Can and should teachers be evaluated?


Let’s start with the following story: a political manager, with a master’s degree in Public Policy from Harvard University, was elected by her party to the municipal teaching area of ​​a major world capital, which included responsibility for 168 public schools. Upon taking office, she established a teacher evaluation system, which involved the dismissal of 241 teachers.

In a subsequent evaluation, 5% of the teaching staff were dismissed for various reasons , from the use of physical punishment, to work absences without medical leave. The results of another 737 teachers and administrative staff were very poor, and they were given a year to improve.

As a result of this evaluation system, 21 public schools were closed. In the following municipal elections, the opposition seized power, thanks in part to $1 million in funding from the teaching unions.

This short story is not invented. It happened in the US, between June 12, 2007 and October 29, 2010, a period during which the person responsible for the forceful evaluation described was Councilor for Public Schools in the District of Columbia, Washington.

Resistance to evaluation
Michelle Rhee, who is the political protagonist of the story, woke up every morning angry, but in a constructive way, against an educational system that places the interests of adults above children. A system that places greater value on teacher job stability than on its effectiveness.

Rhee opted for teacher evaluation. The unions did not support it. In the US, as in many other countries, the highest-achieving student body is not in the teaching profession, with only 23% of school teachers coming from the top-achieving third of students in high school and college.

Union resistance is not unique to the US. In some countries, there have even been serious incidents related to teacher evaluation: Mexico , Argentina , Chile

In the Spanish State, teaching unions of different ideological orientations have even presented joint signatures for the withdrawal of a Teacher Evaluation Plan, since they considered that it was “an absurd control that intends that the centers give their teachers grades” .

But, in the case of students, are grades a control tool and not an educational one? Would we want that evaluation for teachers?

Is there teacher evaluation?
In many countries belonging to the Organization for Economic Co-operation and Development (OECD), including Spain, we have, for example, the TALIS Report, International Study of Teaching and Learning.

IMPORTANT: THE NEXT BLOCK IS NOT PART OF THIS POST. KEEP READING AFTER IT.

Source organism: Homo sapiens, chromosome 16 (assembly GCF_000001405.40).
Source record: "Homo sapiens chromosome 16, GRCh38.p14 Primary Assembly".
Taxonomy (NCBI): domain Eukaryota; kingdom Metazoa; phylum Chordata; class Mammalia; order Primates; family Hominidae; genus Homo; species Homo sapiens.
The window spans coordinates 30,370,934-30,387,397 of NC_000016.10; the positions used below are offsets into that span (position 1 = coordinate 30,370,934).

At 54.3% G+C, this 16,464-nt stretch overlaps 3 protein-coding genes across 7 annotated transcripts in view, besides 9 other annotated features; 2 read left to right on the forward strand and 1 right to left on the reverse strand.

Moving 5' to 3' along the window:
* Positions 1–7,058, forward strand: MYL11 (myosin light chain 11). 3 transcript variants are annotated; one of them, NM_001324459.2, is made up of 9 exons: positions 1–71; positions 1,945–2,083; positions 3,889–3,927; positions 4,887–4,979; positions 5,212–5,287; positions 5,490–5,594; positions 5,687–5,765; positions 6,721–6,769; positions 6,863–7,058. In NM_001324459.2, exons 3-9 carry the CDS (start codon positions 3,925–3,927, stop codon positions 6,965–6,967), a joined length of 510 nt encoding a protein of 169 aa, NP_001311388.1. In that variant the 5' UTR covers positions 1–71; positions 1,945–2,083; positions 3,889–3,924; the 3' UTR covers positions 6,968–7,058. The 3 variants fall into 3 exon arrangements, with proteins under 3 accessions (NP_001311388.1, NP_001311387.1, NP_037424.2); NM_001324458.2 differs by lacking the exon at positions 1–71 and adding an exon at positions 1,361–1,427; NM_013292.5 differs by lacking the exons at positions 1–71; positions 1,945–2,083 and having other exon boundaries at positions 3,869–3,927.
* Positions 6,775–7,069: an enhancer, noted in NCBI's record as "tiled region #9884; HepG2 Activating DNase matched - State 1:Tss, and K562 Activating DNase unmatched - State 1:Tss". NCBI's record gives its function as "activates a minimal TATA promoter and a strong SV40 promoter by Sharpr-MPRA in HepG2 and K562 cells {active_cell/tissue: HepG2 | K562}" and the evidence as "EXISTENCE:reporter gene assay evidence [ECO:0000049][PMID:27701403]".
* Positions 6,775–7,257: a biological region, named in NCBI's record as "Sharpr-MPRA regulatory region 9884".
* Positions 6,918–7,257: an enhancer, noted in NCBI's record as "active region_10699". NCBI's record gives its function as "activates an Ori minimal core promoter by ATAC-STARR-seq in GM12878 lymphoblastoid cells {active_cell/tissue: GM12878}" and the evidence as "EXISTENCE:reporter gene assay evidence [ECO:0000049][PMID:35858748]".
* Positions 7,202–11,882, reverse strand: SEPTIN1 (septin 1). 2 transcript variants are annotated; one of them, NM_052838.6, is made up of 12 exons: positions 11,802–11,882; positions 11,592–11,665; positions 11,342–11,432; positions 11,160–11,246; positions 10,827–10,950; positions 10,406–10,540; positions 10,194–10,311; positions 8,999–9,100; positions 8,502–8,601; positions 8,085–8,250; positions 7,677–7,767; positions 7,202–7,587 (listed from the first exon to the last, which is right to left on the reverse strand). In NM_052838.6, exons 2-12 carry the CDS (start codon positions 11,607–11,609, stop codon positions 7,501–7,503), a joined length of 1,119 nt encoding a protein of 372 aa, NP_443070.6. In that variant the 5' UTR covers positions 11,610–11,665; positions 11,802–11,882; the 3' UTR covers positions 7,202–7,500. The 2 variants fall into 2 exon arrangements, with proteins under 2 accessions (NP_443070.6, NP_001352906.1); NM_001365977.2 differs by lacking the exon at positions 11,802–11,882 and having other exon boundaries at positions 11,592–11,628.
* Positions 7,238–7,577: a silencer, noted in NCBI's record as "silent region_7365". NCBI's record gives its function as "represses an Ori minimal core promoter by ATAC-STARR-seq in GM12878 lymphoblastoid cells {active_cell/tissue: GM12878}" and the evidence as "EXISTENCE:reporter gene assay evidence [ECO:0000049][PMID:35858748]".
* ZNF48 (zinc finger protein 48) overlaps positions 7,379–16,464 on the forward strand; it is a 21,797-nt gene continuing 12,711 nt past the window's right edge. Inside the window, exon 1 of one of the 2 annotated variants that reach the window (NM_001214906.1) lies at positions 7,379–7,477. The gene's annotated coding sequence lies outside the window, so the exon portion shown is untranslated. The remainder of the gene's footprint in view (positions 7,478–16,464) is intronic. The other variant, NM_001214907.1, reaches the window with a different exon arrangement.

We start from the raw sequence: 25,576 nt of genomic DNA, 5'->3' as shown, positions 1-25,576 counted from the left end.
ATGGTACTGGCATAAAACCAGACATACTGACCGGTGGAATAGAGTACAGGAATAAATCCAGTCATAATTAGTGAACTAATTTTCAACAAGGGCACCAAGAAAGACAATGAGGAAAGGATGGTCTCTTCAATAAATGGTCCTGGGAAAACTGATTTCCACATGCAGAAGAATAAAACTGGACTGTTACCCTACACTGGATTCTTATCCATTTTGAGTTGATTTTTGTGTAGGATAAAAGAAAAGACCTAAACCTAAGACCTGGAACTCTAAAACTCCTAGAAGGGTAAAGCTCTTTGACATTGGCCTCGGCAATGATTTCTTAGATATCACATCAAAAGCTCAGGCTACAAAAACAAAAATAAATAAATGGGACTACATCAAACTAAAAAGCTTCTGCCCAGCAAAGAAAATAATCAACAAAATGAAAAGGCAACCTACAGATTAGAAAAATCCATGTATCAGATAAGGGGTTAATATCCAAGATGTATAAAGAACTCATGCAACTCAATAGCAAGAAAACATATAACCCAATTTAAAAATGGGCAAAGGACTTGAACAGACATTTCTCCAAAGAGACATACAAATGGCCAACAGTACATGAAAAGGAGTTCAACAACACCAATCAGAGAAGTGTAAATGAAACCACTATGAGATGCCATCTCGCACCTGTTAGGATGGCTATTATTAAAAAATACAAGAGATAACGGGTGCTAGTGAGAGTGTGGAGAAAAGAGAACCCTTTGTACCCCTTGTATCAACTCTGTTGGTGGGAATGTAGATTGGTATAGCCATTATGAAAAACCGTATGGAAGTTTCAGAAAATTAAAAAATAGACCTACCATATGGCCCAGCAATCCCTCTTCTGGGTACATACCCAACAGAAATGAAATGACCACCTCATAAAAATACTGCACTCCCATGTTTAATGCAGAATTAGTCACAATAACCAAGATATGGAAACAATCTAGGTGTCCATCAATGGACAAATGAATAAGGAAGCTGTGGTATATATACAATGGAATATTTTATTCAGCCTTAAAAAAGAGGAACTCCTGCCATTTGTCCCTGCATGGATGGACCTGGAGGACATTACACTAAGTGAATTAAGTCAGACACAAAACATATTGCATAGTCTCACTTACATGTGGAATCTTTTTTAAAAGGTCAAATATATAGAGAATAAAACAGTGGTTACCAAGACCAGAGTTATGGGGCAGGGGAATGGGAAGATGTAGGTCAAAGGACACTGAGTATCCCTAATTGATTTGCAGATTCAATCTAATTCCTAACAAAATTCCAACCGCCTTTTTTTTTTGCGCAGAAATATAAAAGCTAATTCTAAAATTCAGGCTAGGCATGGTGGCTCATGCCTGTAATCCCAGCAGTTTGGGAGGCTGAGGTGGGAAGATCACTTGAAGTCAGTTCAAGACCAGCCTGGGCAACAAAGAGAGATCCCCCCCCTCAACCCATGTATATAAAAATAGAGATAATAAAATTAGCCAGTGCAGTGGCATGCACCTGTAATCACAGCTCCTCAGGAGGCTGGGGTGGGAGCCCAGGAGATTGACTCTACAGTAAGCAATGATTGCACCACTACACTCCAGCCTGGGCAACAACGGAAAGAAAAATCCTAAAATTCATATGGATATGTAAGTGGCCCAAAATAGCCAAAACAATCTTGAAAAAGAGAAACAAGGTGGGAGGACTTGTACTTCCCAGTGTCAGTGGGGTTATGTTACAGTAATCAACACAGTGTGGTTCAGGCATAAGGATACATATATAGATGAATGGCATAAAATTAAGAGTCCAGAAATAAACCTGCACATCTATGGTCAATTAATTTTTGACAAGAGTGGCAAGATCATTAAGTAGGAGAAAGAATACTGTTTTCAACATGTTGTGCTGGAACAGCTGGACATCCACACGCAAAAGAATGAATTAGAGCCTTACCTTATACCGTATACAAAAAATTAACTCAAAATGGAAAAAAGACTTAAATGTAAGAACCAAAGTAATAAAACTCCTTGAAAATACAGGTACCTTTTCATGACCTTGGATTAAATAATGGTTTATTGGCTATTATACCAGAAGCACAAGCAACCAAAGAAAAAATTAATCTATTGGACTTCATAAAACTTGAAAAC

Said report is based on the answers that teachers and directors give to the questionnaires based on their own ideas and impressions, thus expressed literally. The last year of Compulsory Secondary Education, or Baccalaureate, or Vocational Training is not addressed; Andalusia, Castilla-La Mancha, Ceuta or Melilla, for example, do not enter the evaluation.

What does the new law say
The current Organic Law, in its modification of article 95 , only minimally mentions the teaching self-assessment of professional training teachers and the assessment of the teaching function so that it is taken into account preferentially in transfer competitions and in professional development. teacher.

Teacher evaluation is not among the powers of the school council. Nor in those of the management team. In the modification of article 132 of the Organic Law of Education (LOE), letter h , it is indicated that among the competences of directors are promoting the internal evaluations of the center and collaborating in external evaluations and in the evaluation of the teaching staff.

The modification of article 149 of the LOE mentions that the High Educational Inspection corresponds to the State (respecting the original uppercase and lowercase letters), knowing, supervising and observing all the activities that are carried out in the centers, both public and private, to which they will have free access.

“Obvious lack of conditions”
The main novelty of this law could be in line with the beginning of this article, and it is the forty-eighth additional provision , on changing the functions of teaching staff: “Teaching officials who show a manifest lack of conditions to occupy a teaching position or a notorious lack of performance that does not involve inhibition, they may be removed from their job and perform other tasks that do not require direct attention to the students. The removal must be the consequence of a contradictory file that ends with a negative evaluation carried out by the educational inspectorate”.

Evaluate as a positive action
We are aware of the difficulty of dismissing a public employee, and among articles 148 to 157 of the LOE we do not find how to evaluate, consider, value and promote those teachers who work hard every day in their employment to create a better world .

Evaluating can have a repressive function or become an action that encourages teachers committed to comprehensive education, that favors personal freedom, responsibility, solidarity, equality, respect and justice, as well as helping to overcome any type of discrimination, that is, what constitutes the principles of education according to the LOE.

Who evaluates?
Will we bet on binding evaluations, as in the initial American example, or on a model in which the analysis does not go beyond public spending without any subsequent determination?

A global solution would imply the analysis and consideration of all the agents that are linked to education.

Teachers can be evaluated, always taking into account everything related to their training, the education system, the student body, and the whole host of factors that affect a profession that marks the future of people.

Author Bio: Antonio Nadal Masegosa is Doctor in Pedagogy, professor at the Department of Theory and History of Education and Research Methods and Diagnosis in Education at the University of Malaga